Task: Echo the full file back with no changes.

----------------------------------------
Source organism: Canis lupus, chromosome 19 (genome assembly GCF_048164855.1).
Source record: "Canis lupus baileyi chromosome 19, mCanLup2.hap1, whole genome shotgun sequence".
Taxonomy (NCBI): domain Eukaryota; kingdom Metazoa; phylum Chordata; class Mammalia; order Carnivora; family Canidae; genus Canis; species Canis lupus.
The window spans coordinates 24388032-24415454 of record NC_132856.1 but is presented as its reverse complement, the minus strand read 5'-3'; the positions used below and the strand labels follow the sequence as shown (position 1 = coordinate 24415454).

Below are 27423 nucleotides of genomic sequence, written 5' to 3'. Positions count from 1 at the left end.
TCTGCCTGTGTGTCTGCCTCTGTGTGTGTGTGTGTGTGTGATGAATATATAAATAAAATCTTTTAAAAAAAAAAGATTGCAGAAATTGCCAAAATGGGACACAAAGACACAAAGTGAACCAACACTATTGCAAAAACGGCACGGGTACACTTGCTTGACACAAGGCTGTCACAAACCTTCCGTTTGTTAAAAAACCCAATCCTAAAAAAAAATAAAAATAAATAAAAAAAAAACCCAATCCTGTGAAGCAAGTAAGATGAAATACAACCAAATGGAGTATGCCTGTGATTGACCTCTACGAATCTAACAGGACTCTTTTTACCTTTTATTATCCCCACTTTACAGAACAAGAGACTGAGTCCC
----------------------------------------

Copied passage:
Source organism: Canis lupus, chromosome 19 (genome assembly GCF_048164855.1).
Source record: "Canis lupus baileyi chromosome 19, mCanLup2.hap1, whole genome shotgun sequence".
Taxonomy (NCBI): domain Eukaryota; kingdom Metazoa; phylum Chordata; class Mammalia; order Carnivora; family Canidae; genus Canis; species Canis lupus.
The window spans coordinates 24388032-24415454 of record NC_132856.1 but is presented as its reverse complement, the minus strand read 5'-3'; the positions used below and the strand labels follow the sequence as shown (position 1 = coordinate 24415454).

Below are 27423 nucleotides of genomic sequence, written 5' to 3'. Positions count from 1 at the left end.
TCTGCCTGTGTGTCTGCCTCTGTGTGTGTGTGTGTGTGTGATGAATATATAAATAAAATCTTTTAAAAAAAAAAGATTGCAGAAATTGCCAAAATGGGACACAAAGACACAAAGTGAACCAACACTATTGCAAAAACGGCACGGGTACACTTGCTTGACACAAGGCTGTCACAAACCTTCCGTTTGTTAAAAAACCCAATCCTAAAAAAAAATAAAAATAAATAAAAAAAAAACCCAATCCTGTGAAGCAAGTAAGATGAAATACAACCAAATGGAGTATGCCTGTGATTGACCTCTACGAATCTAACAGGACTCTTTTTACCTTTTATTATCCCCACTTTACAGAACAAGAGACTGAGTCCC